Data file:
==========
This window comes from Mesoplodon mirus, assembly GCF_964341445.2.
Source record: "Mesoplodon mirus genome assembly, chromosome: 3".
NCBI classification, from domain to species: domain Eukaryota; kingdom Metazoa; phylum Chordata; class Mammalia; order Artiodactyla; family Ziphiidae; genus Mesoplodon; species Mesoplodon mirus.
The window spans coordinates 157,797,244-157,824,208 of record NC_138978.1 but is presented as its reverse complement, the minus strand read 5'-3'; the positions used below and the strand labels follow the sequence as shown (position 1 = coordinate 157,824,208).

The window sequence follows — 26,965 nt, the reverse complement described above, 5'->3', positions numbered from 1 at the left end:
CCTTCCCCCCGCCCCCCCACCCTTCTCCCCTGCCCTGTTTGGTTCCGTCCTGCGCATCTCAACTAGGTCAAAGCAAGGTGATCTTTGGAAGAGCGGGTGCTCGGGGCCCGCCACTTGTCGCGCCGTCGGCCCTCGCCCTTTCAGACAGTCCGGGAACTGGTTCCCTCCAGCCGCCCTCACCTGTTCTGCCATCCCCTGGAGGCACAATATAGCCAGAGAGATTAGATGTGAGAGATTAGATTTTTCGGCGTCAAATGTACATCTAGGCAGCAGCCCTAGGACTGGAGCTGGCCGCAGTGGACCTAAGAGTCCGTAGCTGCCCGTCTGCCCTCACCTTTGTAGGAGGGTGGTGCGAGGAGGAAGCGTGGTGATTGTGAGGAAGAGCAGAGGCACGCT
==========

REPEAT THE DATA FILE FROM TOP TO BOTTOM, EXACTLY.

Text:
This window comes from Mesoplodon mirus, assembly GCF_964341445.2.
Source record: "Mesoplodon mirus genome assembly, chromosome: 3".
NCBI classification, from domain to species: domain Eukaryota; kingdom Metazoa; phylum Chordata; class Mammalia; order Artiodactyla; family Ziphiidae; genus Mesoplodon; species Mesoplodon mirus.
The window spans coordinates 157,797,244-157,824,208 of record NC_138978.1 but is presented as its reverse complement, the minus strand read 5'-3'; the positions used below and the strand labels follow the sequence as shown (position 1 = coordinate 157,824,208).

The window sequence follows — 26,965 nt, the reverse complement described above, 5'->3', positions numbered from 1 at the left end:
CCTTCCCCCCGCCCCCCCACCCTTCTCCCCTGCCCTGTTTGGTTCCGTCCTGCGCATCTCAACTAGGTCAAAGCAAGGTGATCTTTGGAAGAGCGGGTGCTCGGGGCCCGCCACTTGTCGCGCCGTCGGCCCTCGCCCTTTCAGACAGTCCGGGAACTGGTTCCCTCCAGCCGCCCTCACCTGTTCTGCCATCCCCTGGAGGCACAATATAGCCAGAGAGATTAGATGTGAGAGATTAGATTTTTCGGCGTCAAATGTACATCTAGGCAGCAGCCCTAGGACTGGAGCTGGCCGCAGTGGACCTAAGAGTCCGTAGCTGCCCGTCTGCCCTCACCTTTGTAGGAGGGTGGTGCGAGGAGGAAGCGTGGTGATTGTGAGGAAGAGCAGAGGCACGCT